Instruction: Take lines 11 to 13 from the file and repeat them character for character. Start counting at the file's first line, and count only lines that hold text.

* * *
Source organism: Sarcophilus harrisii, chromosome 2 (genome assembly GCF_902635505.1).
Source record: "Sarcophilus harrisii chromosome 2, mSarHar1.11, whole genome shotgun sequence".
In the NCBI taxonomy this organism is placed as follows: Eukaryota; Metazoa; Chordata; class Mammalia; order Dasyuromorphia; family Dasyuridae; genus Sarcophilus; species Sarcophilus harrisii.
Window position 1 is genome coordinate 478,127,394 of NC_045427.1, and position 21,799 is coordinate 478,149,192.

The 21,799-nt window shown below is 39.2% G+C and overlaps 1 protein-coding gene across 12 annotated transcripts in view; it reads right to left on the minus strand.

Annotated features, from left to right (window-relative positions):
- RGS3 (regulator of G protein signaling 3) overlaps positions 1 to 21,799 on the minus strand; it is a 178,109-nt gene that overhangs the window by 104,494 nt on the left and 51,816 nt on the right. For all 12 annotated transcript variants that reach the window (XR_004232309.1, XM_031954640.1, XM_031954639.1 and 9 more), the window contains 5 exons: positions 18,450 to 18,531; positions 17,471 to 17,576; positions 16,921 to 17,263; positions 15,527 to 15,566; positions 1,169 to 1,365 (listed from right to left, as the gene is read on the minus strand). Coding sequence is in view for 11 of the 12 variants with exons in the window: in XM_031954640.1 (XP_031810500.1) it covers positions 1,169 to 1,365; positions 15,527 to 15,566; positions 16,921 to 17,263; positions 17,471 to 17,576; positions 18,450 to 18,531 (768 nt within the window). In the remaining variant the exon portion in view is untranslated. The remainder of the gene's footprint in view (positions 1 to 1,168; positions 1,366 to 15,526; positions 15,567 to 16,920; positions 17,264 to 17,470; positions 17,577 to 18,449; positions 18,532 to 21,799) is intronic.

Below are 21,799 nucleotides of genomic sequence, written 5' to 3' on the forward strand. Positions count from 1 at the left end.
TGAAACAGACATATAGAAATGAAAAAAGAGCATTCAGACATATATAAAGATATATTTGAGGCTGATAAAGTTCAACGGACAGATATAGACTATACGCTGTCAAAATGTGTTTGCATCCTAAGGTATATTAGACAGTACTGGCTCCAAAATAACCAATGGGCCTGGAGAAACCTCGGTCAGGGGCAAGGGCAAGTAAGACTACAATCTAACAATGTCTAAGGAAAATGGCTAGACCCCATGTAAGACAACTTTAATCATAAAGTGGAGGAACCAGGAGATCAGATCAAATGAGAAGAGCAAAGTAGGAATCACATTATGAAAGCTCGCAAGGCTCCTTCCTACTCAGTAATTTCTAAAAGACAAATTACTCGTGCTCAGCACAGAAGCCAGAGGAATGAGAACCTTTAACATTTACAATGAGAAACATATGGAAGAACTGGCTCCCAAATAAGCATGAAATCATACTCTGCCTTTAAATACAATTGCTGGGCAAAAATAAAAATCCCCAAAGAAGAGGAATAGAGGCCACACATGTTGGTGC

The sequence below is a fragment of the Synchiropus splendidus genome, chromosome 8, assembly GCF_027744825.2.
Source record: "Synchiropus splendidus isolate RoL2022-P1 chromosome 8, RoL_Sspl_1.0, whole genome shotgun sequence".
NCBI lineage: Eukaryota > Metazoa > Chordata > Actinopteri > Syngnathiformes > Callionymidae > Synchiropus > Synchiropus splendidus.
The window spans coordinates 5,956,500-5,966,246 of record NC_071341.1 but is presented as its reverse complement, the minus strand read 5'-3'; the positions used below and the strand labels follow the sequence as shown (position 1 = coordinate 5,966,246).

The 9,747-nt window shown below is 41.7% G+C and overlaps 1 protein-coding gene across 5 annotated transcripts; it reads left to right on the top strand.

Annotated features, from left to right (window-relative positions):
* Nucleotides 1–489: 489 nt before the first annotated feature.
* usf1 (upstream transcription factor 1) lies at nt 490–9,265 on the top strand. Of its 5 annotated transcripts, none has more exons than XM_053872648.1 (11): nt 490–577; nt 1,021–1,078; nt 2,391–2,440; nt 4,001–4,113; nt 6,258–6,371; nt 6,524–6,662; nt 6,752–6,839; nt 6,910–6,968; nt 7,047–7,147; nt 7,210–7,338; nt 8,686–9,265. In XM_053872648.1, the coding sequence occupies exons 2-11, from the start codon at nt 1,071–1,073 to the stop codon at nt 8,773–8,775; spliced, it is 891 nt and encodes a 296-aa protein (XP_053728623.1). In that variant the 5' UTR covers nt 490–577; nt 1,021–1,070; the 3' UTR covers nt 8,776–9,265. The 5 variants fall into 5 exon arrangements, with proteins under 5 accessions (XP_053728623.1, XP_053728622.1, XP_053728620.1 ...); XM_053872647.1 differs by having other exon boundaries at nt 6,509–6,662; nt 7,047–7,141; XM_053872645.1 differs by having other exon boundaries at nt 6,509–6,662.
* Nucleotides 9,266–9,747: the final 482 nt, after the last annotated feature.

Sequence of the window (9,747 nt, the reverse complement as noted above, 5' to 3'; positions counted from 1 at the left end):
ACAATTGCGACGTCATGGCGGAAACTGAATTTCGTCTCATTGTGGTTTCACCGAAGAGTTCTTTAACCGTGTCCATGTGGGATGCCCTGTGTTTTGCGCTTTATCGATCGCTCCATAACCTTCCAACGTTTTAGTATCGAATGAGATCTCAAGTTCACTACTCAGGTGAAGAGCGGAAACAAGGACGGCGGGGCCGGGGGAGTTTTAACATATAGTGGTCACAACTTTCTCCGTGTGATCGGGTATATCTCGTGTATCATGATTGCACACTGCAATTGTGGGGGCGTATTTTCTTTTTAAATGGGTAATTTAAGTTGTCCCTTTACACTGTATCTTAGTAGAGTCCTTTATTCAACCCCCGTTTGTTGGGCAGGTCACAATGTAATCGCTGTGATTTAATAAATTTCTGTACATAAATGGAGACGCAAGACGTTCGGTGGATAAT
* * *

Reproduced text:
Source record: "Synchiropus splendidus isolate RoL2022-P1 chromosome 8, RoL_Sspl_1.0, whole genome shotgun sequence".
NCBI lineage: Eukaryota > Metazoa > Chordata > Actinopteri > Syngnathiformes > Callionymidae > Synchiropus > Synchiropus splendidus.
The window spans coordinates 5,956,500-5,966,246 of record NC_071341.1 but is presented as its reverse complement, the minus strand read 5'-3'; the positions used below and the strand labels follow the sequence as shown (position 1 = coordinate 5,966,246).